Councils 'ignoring town centre policy'


Click to follow
The Independent Online

Retailers have today slammed the governments’ “town centre first policy” ahead of a select committee inquiry and claim councils are ignoring planning guidance.

The Association of Convenience Stores compiled research to show that since the new national planning policy framework came into effect, 76 per cent of approved floor space was located out of town. This is despite the government’s planning guidance that came in to effect in 2012 that was designed to consider the impact of out of town developments on town centres.

ACS chief executive James Lowman said: "'Town centre first' has become a slogan rather than a planning policy. It is not being properly applied by many councils, and the Government is not defending it.  As a result, we are seeing a wave of approvals for out of town developments that will damage high streets.”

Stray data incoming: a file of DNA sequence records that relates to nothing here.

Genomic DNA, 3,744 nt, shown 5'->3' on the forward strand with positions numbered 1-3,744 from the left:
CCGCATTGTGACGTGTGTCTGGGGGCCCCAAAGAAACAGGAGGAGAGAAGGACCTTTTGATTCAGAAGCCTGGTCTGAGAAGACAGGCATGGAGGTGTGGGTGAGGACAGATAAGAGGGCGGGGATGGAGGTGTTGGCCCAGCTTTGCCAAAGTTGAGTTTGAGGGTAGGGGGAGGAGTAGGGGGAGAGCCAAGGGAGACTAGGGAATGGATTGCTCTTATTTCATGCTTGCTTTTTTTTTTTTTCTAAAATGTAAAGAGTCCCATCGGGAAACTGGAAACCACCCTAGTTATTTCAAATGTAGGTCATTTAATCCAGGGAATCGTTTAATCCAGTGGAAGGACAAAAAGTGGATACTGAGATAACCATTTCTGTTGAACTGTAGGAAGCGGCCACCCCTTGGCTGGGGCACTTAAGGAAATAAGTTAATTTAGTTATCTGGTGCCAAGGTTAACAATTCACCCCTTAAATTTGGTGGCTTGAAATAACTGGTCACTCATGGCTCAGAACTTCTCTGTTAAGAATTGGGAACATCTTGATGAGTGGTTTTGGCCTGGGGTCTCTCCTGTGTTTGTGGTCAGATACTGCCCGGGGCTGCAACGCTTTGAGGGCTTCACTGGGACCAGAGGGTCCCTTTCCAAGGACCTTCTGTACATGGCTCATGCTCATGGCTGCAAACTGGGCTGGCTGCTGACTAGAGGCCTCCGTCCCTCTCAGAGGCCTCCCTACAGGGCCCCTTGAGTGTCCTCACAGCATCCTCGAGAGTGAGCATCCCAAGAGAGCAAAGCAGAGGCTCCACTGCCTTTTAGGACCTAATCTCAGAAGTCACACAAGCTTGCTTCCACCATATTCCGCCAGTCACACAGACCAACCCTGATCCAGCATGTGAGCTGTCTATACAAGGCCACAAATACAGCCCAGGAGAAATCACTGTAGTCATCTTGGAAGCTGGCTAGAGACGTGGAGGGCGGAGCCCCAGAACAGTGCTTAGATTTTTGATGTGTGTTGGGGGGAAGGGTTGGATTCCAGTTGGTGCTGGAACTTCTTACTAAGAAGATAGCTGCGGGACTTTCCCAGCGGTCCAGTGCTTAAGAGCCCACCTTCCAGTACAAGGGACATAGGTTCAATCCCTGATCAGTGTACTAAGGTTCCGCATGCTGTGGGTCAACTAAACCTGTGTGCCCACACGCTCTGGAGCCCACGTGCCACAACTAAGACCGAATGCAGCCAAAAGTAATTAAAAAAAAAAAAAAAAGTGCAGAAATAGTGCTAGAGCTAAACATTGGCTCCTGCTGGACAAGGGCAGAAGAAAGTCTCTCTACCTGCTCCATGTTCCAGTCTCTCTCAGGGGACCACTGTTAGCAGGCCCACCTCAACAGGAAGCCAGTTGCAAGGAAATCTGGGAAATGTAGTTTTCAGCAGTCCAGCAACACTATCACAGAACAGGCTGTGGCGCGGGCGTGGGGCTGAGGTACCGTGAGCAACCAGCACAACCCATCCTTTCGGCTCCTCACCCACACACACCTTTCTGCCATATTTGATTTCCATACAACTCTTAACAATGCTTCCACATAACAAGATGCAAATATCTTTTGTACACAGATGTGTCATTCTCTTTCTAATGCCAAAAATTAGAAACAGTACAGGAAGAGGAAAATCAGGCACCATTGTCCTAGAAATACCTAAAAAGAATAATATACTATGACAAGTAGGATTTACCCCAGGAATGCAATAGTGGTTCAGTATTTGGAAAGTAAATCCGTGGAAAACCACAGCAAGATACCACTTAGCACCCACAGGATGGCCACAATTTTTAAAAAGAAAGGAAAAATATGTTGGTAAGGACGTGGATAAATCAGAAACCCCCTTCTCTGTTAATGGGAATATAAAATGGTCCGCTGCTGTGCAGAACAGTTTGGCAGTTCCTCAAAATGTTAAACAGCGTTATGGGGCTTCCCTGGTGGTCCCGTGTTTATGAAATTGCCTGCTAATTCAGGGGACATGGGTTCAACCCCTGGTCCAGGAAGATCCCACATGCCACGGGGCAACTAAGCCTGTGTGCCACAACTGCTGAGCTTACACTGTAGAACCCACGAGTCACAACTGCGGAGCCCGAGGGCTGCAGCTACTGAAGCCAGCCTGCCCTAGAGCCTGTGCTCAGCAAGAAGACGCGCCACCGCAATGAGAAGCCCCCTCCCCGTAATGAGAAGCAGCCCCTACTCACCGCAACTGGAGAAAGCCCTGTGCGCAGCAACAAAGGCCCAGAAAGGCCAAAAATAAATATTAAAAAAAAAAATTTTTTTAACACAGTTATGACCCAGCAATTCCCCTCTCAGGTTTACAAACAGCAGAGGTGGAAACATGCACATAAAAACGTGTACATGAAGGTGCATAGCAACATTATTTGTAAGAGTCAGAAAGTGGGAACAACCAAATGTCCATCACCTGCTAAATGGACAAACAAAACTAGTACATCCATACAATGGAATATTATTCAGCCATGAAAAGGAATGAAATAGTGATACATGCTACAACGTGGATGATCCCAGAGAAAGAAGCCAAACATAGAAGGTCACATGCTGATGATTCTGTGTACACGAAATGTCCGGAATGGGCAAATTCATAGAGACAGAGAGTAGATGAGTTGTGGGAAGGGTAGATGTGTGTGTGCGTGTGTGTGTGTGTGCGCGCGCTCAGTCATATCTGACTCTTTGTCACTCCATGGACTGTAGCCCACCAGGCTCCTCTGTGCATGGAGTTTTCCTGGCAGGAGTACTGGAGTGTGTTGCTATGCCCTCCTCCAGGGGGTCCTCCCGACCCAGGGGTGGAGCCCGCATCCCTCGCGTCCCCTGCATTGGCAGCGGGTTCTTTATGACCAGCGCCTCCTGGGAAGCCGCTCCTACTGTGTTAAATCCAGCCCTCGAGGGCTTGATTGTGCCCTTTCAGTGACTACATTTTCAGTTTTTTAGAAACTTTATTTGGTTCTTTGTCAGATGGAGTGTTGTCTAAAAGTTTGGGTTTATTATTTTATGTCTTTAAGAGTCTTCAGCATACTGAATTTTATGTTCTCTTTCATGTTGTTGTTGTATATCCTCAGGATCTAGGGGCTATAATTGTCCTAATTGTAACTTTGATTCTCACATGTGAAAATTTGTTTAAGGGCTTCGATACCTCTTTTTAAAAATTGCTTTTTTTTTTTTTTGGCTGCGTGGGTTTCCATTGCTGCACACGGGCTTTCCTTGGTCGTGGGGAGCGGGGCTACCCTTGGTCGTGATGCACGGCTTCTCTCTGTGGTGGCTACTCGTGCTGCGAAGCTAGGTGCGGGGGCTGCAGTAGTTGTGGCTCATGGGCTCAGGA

However planning experts in favour of government policy have highlighted that the number of new developments will be skewed to out of town locations as existing town centres are already built and overall fewer new developments are being built on the high street as they are already developed.

A spokesman for the department for Communities and Local Government defended its stance and said it is relaxing planning permission for in town developments as well as urging change on overzealous parking policies that deter shoppers to high streets. He said: “National planning policy gives councils the power to reject inappropriate out of town development. Councils should be held to account for their local planning decisions.”

The ACS submitted its findings to the Communities and Local Government Select Committee inquiry called 'Operation of the National Planning Policy Framework' last week.

The select committee will start to review submissions today and a hearing will be held later this year.

The ACS said it is calling for the Government to “fully support high streets and local centres via the planning system” and has called for government to introduce a central monitoring framework that shows where new developments are located.